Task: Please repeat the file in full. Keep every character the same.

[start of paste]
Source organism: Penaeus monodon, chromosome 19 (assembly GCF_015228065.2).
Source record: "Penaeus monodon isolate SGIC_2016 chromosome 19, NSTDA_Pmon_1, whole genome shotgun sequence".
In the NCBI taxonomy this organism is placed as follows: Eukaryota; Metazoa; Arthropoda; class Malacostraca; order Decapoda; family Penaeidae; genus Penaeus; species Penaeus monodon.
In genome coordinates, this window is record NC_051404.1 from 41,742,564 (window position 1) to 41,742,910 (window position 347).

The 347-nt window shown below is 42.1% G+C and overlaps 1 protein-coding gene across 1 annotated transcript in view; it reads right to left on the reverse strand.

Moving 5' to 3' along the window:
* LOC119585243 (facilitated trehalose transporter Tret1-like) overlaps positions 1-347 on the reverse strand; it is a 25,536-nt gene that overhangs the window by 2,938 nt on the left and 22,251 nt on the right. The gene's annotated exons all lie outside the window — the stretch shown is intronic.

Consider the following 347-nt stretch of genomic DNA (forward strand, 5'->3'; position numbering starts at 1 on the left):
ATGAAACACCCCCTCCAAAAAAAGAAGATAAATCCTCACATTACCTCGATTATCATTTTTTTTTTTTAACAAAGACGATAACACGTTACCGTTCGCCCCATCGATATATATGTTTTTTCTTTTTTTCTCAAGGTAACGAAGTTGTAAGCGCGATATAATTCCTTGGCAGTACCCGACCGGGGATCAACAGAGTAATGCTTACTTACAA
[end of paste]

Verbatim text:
Source organism: Penaeus monodon, chromosome 19 (assembly GCF_015228065.2).
Source record: "Penaeus monodon isolate SGIC_2016 chromosome 19, NSTDA_Pmon_1, whole genome shotgun sequence".
In the NCBI taxonomy this organism is placed as follows: Eukaryota; Metazoa; Arthropoda; class Malacostraca; order Decapoda; family Penaeidae; genus Penaeus; species Penaeus monodon.
In genome coordinates, this window is record NC_051404.1 from 41,742,564 (window position 1) to 41,742,910 (window position 347).

The 347-nt window shown below is 42.1% G+C and overlaps 1 protein-coding gene across 1 annotated transcript in view; it reads right to left on the reverse strand.

Moving 5' to 3' along the window:
* LOC119585243 (facilitated trehalose transporter Tret1-like) overlaps positions 1-347 on the reverse strand; it is a 25,536-nt gene that overhangs the window by 2,938 nt on the left and 22,251 nt on the right. The gene's annotated exons all lie outside the window — the stretch shown is intronic.

Consider the following 347-nt stretch of genomic DNA (forward strand, 5'->3'; position numbering starts at 1 on the left):
ATGAAACACCCCCTCCAAAAAAAGAAGATAAATCCTCACATTACCTCGATTATCATTTTTTTTTTTTAACAAAGACGATAACACGTTACCGTTCGCCCCATCGATATATATGTTTTTTCTTTTTTTCTCAAGGTAACGAAGTTGTAAGCGCGATATAATTCCTTGGCAGTACCCGACCGGGGATCAACAGAGTAATGCTTACTTACAA